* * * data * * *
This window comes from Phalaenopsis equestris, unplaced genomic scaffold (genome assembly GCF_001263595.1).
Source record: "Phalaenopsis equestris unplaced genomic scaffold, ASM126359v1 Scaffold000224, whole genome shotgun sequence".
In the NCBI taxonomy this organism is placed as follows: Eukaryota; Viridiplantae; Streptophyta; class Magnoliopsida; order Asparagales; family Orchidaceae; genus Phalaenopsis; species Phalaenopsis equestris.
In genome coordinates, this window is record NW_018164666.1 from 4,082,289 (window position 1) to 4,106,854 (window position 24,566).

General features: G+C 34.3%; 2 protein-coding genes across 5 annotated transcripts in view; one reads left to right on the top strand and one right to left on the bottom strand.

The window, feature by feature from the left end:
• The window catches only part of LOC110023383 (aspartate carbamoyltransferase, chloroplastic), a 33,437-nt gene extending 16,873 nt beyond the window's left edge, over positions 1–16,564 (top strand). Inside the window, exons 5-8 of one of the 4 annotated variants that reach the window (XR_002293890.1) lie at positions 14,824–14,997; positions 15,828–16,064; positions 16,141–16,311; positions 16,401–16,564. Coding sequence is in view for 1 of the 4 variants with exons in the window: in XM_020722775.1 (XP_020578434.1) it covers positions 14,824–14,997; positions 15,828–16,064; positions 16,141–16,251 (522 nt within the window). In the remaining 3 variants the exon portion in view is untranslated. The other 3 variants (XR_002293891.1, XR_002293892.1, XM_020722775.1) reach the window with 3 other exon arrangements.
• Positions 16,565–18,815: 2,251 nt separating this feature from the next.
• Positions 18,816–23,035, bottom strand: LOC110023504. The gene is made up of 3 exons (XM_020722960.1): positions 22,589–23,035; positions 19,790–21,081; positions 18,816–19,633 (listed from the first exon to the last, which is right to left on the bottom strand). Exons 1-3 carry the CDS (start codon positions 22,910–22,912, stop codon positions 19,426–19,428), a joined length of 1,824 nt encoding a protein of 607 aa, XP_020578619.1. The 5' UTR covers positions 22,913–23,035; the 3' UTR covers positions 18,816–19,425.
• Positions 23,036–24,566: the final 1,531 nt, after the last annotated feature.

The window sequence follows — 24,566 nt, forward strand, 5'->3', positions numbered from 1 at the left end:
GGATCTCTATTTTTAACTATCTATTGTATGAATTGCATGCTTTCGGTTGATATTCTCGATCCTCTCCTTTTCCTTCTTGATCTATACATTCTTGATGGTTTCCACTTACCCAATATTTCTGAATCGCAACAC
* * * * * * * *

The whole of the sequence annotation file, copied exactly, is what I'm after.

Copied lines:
This window comes from Phalaenopsis equestris, unplaced genomic scaffold (genome assembly GCF_001263595.1).
Source record: "Phalaenopsis equestris unplaced genomic scaffold, ASM126359v1 Scaffold000224, whole genome shotgun sequence".
In the NCBI taxonomy this organism is placed as follows: Eukaryota; Viridiplantae; Streptophyta; class Magnoliopsida; order Asparagales; family Orchidaceae; genus Phalaenopsis; species Phalaenopsis equestris.
In genome coordinates, this window is record NW_018164666.1 from 4,082,289 (window position 1) to 4,106,854 (window position 24,566).

General features: G+C 34.3%; 2 protein-coding genes across 5 annotated transcripts in view; one reads left to right on the top strand and one right to left on the bottom strand.

The window, feature by feature from the left end:
• The window catches only part of LOC110023383 (aspartate carbamoyltransferase, chloroplastic), a 33,437-nt gene extending 16,873 nt beyond the window's left edge, over positions 1–16,564 (top strand). Inside the window, exons 5-8 of one of the 4 annotated variants that reach the window (XR_002293890.1) lie at positions 14,824–14,997; positions 15,828–16,064; positions 16,141–16,311; positions 16,401–16,564. Coding sequence is in view for 1 of the 4 variants with exons in the window: in XM_020722775.1 (XP_020578434.1) it covers positions 14,824–14,997; positions 15,828–16,064; positions 16,141–16,251 (522 nt within the window). In the remaining 3 variants the exon portion in view is untranslated. The other 3 variants (XR_002293891.1, XR_002293892.1, XM_020722775.1) reach the window with 3 other exon arrangements.
• Positions 16,565–18,815: 2,251 nt separating this feature from the next.
• Positions 18,816–23,035, bottom strand: LOC110023504. The gene is made up of 3 exons (XM_020722960.1): positions 22,589–23,035; positions 19,790–21,081; positions 18,816–19,633 (listed from the first exon to the last, which is right to left on the bottom strand). Exons 1-3 carry the CDS (start codon positions 22,910–22,912, stop codon positions 19,426–19,428), a joined length of 1,824 nt encoding a protein of 607 aa, XP_020578619.1. The 5' UTR covers positions 22,913–23,035; the 3' UTR covers positions 18,816–19,425.
• Positions 23,036–24,566: the final 1,531 nt, after the last annotated feature.

The window sequence follows — 24,566 nt, forward strand, 5'->3', positions numbered from 1 at the left end:
GGATCTCTATTTTTAACTATCTATTGTATGAATTGCATGCTTTCGGTTGATATTCTCGATCCTCTCCTTTTCCTTCTTGATCTATACATTCTTGATGGTTTCCACTTACCCAATATTTCTGAATCGCAACAC